Psychology Chapter 3

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Psychology Chapter 3
2013-01-30 19:33:25

psych ch 3
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  1. Neurons
    specialized cells in the nervous system that send and receive information throughout the body
  2. Spinal Cord
    bundle of nerves that connects the brain to the rest of the body
  3. Sensory
    pick up stimuli inside the body or in the world and send signals to the brain
  4. Motor
    send output signals from the brain to glands, muscles, and organs
  5. Interneurons
    • connect neurons to one another
    • majority of neurons in your system
  6. Primary Components
    soma, dendrites, axon
  7. Soma
    • body
    • nucleus and control center
  8. Dendrites
    • trees
    • receive information from other neurons and bring it to the soma
  9. Axon
    carries information
  10. Myelin Sheath
    coating which speeds up passing of information
  11. Terminal Buttons
    • at the end of an axon
    • come close to touching other terminal buttons on other neurons
  12. Synapse
    gap between terminal buttons and dendrites on another neuron
  13. Glial Cells
    • support cell
    • supply the neurons with support, nutrients, and insulation
    • glial cells literally hold the brain together
    • more glial cells than neurons
  14. Neurotransmitters
    chemical messages that travel between nerve cells and muscles to trigger or prevent an impulse in the receiving cell
  15. Acetylcholine
    • neurotransmitter
    • walking, talking, blinking, breathing memories
  16. Dopamine
    • neurotransmitter
    • large muscle movement, pleasure, motivation
  17. Endorphins
    • neurotransmitter
    • pain suppression and pleasure
  18. Seritonin
    • neurotransmitter
    • emotions, aggression, appetite, anxious moods, and sleep
  19. Central Nervous System (CNS)
    consists of brain and spinal cord
  20. Peripheral Nervous System (PNS)
    nerves that connect the brain and spinal cord with the organs and tissues of the body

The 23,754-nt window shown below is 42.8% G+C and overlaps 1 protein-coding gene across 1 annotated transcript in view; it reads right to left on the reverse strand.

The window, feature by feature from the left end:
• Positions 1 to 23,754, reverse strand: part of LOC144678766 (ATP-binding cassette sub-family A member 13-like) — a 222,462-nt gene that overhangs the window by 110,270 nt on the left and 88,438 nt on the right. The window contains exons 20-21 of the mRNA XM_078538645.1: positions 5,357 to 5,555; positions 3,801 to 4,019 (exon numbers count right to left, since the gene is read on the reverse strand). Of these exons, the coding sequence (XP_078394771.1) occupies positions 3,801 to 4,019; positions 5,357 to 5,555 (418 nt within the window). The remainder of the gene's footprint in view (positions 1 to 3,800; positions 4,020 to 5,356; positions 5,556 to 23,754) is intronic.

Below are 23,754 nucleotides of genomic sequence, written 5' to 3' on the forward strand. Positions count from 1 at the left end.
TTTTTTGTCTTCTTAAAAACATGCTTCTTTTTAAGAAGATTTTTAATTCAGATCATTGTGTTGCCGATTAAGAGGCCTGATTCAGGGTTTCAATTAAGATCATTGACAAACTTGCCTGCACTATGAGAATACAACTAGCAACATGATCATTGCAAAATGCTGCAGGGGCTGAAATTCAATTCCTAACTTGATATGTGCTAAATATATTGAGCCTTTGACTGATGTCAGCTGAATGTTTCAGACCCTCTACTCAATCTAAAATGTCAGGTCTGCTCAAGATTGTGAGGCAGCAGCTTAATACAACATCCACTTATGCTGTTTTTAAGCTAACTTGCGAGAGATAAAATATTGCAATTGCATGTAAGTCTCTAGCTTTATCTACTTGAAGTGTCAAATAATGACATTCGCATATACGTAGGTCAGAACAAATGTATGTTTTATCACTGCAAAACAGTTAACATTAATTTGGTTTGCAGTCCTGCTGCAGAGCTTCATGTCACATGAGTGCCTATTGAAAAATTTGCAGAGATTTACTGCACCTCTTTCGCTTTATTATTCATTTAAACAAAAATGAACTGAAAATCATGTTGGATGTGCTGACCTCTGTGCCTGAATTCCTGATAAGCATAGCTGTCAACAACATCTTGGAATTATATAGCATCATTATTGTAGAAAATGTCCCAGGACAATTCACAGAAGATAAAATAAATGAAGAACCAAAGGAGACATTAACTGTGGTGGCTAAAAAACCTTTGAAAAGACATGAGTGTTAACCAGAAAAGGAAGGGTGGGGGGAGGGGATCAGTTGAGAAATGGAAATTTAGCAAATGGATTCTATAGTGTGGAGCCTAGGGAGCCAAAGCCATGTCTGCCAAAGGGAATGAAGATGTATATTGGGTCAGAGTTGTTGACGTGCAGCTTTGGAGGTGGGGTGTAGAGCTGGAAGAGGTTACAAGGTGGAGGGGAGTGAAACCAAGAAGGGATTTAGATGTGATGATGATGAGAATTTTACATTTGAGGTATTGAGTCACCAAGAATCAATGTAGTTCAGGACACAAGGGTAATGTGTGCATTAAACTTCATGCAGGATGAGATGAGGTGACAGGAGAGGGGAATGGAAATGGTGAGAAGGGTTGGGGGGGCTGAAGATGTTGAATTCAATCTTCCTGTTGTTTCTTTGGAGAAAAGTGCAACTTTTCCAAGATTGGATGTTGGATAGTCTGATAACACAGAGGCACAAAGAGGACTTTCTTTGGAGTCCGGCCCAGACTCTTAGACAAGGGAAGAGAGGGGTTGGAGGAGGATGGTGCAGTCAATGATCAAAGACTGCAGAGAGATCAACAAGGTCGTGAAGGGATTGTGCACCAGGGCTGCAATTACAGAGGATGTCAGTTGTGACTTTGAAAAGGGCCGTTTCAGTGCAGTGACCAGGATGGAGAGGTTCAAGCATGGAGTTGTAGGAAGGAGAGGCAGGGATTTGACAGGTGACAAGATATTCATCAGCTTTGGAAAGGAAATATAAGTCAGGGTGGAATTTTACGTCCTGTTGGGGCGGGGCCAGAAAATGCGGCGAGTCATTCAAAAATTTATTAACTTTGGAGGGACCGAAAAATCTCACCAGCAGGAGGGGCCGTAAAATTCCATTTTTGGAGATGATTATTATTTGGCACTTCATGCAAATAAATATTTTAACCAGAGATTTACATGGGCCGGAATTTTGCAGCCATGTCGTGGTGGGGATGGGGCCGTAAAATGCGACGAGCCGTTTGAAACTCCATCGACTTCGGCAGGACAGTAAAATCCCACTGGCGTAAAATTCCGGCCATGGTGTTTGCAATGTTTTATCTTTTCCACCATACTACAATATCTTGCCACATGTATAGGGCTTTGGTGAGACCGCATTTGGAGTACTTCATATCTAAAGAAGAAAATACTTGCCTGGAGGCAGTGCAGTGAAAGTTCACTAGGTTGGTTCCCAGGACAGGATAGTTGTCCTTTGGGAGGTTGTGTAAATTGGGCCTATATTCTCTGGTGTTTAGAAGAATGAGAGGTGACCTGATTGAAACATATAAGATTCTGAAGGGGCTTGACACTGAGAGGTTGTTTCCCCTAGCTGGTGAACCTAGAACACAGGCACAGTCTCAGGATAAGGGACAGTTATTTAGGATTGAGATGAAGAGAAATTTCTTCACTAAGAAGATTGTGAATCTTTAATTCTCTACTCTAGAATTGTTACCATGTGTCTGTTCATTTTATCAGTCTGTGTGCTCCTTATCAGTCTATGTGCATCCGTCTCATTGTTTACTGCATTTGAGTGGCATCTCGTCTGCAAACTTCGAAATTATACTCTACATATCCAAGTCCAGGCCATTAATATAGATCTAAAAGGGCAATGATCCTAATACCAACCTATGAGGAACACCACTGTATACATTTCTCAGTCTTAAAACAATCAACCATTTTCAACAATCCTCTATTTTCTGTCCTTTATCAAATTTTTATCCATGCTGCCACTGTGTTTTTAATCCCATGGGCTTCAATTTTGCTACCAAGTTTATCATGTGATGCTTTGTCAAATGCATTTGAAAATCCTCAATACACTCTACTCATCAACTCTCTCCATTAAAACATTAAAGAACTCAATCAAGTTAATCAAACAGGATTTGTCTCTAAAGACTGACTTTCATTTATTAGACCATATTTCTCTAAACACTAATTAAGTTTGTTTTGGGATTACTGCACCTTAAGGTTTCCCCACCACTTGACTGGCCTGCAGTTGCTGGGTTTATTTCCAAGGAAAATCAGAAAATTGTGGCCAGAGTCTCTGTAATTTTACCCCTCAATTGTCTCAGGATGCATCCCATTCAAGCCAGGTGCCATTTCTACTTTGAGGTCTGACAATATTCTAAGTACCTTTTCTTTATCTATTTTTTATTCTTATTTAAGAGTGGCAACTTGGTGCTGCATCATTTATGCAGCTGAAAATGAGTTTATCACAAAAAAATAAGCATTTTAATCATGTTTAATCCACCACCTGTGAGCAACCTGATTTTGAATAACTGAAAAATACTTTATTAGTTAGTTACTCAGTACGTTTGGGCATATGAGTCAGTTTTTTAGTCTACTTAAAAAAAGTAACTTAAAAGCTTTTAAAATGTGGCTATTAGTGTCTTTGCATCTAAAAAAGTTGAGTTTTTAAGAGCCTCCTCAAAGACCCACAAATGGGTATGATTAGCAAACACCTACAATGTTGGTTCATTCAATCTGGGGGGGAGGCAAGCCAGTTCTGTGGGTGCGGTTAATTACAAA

21. Somatic Nervous System
    • division of the PNS
    • sends commands to voluntary skeletal muscles and receives sensory information from the muscles and the skin
  22. Autonomic Nervous System (ANS)
    • division of the PNS
    • controls movement of the involuntary nonskeletal muscles
  23. Sympathetic Nervous System
    • part of the ANS
    • activates the body's energy resources to deal with threatening situations
  24. Parasympathetic Nervous System
    • part of the ANS
    • conserves and maintains the body's energy resources
  25. Endocrine System
    network of glands that manufactures and secretes hormones directly into the bloodstream
  26. Hormones
    chemical messengers, carried by the bloodstream, that regulate or stimulate the body
  27. Pituitary Gland
    • growth hormone
    • stimulates growth and metabolic function
  28. Thyroid Gland
    • thyroxin
    • stimulates and maintains metabolic processes
  29. Adrenal Gland
    • epinephrine and norepinephrine
    • increase metabolic activities and blood glucose, constrict certain blood vessels
  30. Gonads
    • testoerone, estrogen, and progesterone
    • two sex glands
  31. Electroencephalograph (EEG)
    • brain imaging technique that records "waves" of electrical activity in the brain
    • drawback: measures the electrical activity of many different areas of the brain at once, making it hard to pinpoint exact locations of brainwave activity
  32. Computerized Axial Tomograph (CAT) Scan
    • brain imaging technique that combines thousands of x-ray photographs to construct a picture of the brain
    • helpful in detecting brain abnormalities such as swelling and enlargements of certain areas
  33. Magnetic Resonance Imaging (MRI)